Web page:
Freddie Mercury

Freddie Mercury

2 articles
Short biography

Faroukh Bulsara (that's Mercury's real name) was born to Persian parents, Bomi and Yair Bulsara, on Thursday, September 5, 1946 in a government hospital on a small island in the Zanzibar archipelago, just off the coast of Tanzania. His father, Bomi, was a civil servant, working as Supreme Court Treasurer for the British Government. In his first year of life, Freddie got his first taste of celebrity when a local photographer took his picture and put it in the window to win first prize in a competition. At the age of five, he began attending the Zanzibar Missionary School, which was patronized by the British monasticism.

In 1954 Freddie was sent from a quiet life in Zanzibar to an English boarding school in Panchgani, about fifty miles from Bombay. It was there that his friends began calling him Freddie, a name that the family also adopted.

Freddie was a good sportsman and showed artistic ability. He was also obsessed with music and listened to records on the old family record player. The music he was able to get his hands on was mostly Indian, but occasionally there was some Western music. He could sing anything and preferred music to studying.

During his time in an English school, he formed his first rock band. They played only at school celebrations, parties and discos. They were not allowed to do booked gigs outside of school.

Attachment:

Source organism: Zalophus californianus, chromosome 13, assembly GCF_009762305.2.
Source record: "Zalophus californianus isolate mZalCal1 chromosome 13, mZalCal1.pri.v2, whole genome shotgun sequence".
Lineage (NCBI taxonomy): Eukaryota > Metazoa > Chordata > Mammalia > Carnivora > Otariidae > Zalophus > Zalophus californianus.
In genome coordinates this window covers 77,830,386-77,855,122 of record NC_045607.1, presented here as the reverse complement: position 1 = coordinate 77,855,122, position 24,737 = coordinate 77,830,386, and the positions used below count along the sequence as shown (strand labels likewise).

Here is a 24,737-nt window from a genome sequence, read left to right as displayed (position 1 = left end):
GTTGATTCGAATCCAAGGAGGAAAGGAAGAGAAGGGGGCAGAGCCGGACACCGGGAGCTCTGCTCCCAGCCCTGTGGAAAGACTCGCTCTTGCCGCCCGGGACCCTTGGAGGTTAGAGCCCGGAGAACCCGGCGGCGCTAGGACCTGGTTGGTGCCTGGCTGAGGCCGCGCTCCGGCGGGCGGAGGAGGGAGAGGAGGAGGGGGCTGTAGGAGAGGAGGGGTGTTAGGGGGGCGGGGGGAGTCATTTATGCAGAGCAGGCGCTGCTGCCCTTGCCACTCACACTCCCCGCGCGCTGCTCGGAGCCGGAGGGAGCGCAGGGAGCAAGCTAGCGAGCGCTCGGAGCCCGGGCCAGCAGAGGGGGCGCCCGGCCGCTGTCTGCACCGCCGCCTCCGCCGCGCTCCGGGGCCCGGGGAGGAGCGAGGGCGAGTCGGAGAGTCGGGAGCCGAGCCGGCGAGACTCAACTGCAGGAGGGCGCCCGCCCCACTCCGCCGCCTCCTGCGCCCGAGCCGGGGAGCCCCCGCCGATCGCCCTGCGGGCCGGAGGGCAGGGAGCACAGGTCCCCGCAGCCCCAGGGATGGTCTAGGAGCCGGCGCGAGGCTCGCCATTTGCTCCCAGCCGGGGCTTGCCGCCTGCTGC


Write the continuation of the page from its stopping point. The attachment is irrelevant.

In 1964, the Bulsar family were deported to Feltham, Middlesex. In September 1966, Freddie was enrolled at Ealing College of Art in London, on a graphic illustration course.

At Ealing, Freddie met and became very good friends with Timothy Staffel, vocalist, bass player and leader of the band "Smile". As time passed, Timothy began inviting Freddie to rehearsals.

The time came, the summer of 1969, and 23 year old Freddie graduated from Ealing with a degree in graphic design. On August 13, Freddie met the Liverpool band Ibex, later renamed Wreckage. The band came to London to try their luck. The band consisted of guitarist Mike Bersin, bassist John "Tapp" Taylor and drummer Mick "Miffer" Smith. Ten days after meeting Freddie already knew the entire repertoire of the band, added a few of his own songs, and went with them to their first concert together.

In April 1970, Tim Staffel decided to leave "Smile", and then the other members of the band offered Freddie a place as a vocalist. He accepted.

Freddie immediately took charge, which he did decently well. He decided to rename the band, and take a pseudonym for himself, so that his image was already fully European. As for the name, as he later recalled, he wanted something simple and memorable, something that would be on the ear. And what could be on the ear more and more often than the title of a ruler in a monarchical country? Especially since at that time there had already been a woman in power for more than 20 years, hence the Queen. So Freddie's decision to name the band "Queen" was one of the most brilliant decisions of his life.

Freddie's contribution to "Queen" in particular, and to world music in general, is difficult to assess. He was the author of the first Queen song to hit the British charts - "Seven Seas Of Rhye" (1973). He also came up with the idea to make a video clip for the band's first hit "Killer Queen" (1974), as a result of which the band entered the Guinness Book of Records as the author of the first music video in history. And he also wrote Queen's most successful work - the masterpiece of world music art "Bohemian Rhapsody".

Freddie tragically passed away on November 24, 1991 at the age of 45. The cause of death was bronchial pneumonia caused by HIV infection. His death drew great attention of the world community to the problem of AIDS.

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